A life-long lover of dinosaurs, Stephanie began her paleontological career in Paul Sereno fossil lab at the University of Chicago. She learned how to prepare fossils, worked as a teaching assistant for his classes, and began conducting research on pneumatic (air-filled) sacs in the wing skeletons of pterosaurs and birds for her senior honors thesis.
After receiving her undergraduate degree, Stephanie has continued research on the evolution of vertebrate flight. She is pursuing a PhD in Integrative Biology at the University of Chicago, focusing on studying the effect of the skeletal pneumatic air-sacs in the wing skeletons of birds and pterosaurs and if the lack of air-sacs constrains bats to a small body size.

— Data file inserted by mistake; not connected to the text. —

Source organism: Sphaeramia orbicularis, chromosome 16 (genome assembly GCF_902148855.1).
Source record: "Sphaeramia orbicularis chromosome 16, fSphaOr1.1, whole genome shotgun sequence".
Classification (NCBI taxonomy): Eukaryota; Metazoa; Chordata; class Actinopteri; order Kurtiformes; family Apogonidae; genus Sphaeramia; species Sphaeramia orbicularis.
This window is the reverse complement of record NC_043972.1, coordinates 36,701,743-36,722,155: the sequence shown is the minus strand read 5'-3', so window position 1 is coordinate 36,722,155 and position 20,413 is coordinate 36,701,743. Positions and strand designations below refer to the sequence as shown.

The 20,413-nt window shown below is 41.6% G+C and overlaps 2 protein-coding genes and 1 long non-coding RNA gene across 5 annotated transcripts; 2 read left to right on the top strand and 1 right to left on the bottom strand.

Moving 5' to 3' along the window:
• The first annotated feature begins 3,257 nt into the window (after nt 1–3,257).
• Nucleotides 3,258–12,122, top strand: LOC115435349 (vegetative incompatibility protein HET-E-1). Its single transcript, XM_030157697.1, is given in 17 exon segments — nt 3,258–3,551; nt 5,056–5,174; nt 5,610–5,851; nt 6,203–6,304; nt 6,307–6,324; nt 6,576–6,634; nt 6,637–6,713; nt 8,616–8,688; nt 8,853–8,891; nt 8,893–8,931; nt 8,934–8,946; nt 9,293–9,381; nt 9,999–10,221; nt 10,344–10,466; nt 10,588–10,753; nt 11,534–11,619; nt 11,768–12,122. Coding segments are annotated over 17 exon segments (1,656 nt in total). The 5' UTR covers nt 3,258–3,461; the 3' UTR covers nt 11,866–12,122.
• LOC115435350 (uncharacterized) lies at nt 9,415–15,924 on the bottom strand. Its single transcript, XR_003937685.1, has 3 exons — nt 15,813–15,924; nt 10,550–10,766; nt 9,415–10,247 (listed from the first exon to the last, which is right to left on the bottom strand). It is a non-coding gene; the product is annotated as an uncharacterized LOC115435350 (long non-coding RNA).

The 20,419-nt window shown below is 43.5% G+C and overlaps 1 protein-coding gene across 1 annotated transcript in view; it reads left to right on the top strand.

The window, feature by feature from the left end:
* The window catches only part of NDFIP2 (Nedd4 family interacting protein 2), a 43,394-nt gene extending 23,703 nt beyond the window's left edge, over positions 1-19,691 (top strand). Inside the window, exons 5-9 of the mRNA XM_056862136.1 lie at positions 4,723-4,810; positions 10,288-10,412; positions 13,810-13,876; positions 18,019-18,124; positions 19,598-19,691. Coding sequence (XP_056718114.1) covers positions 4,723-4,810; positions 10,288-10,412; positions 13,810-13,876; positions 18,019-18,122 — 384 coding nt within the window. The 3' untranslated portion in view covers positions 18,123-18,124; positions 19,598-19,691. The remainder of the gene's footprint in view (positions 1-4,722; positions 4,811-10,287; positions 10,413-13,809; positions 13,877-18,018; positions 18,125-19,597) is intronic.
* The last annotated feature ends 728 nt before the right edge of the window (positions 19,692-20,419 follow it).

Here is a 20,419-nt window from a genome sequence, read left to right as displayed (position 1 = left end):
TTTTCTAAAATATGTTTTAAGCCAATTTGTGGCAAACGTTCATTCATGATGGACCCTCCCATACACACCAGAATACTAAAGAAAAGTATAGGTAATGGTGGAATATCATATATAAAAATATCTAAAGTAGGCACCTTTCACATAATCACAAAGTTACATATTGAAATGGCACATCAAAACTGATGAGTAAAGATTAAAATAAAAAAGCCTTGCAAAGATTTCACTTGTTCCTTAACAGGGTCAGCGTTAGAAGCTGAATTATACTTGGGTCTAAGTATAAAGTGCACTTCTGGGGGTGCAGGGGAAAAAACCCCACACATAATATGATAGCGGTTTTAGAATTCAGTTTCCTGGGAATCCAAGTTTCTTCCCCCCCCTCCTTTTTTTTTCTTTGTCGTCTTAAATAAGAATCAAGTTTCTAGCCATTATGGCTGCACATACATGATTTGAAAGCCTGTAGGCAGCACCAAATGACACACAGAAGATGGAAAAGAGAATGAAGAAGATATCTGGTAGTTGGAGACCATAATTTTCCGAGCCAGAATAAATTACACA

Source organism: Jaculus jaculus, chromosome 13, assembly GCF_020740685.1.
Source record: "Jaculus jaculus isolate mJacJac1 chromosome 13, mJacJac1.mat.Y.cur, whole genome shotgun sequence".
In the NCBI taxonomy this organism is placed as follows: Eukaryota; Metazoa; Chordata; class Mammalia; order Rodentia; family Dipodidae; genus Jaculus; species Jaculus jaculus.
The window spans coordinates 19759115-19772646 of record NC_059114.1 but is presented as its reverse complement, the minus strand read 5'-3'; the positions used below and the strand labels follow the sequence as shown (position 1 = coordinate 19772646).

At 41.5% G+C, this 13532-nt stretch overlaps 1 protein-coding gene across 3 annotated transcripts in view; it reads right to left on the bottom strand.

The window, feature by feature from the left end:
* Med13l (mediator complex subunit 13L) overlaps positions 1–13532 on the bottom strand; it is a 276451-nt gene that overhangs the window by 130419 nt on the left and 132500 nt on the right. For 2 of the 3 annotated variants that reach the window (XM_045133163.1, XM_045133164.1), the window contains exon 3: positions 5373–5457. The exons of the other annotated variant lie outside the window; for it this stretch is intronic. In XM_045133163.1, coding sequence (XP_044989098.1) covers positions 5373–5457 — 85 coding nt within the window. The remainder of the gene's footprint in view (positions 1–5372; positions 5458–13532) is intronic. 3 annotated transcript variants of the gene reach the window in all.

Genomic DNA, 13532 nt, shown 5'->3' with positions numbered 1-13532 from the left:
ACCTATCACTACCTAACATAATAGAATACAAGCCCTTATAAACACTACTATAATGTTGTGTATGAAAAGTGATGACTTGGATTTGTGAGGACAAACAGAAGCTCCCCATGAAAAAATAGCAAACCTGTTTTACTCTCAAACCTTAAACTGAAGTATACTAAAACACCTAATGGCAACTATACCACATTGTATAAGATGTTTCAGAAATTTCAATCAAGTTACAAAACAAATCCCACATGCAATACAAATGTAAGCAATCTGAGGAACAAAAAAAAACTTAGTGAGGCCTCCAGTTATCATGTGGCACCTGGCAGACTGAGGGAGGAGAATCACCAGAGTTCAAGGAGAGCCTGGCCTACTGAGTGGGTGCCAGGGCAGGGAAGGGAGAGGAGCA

In addition to research, Stephanie has become very involved in teaching and outreach. She has talked with students of all ages in schools, public spaces, and at the Field Museum. She is also one of the founders of the University of Chicago Paleontology Club, a club to bring together those interested in learning about paleontology, either as a career or a hobby.
In all the spare time a graduate student is allotted, Stephanie enjoys watching Bones and Once Upon a Time with her roommate, bonfires with friends, crocheting, and crafting chainmaille jewelry.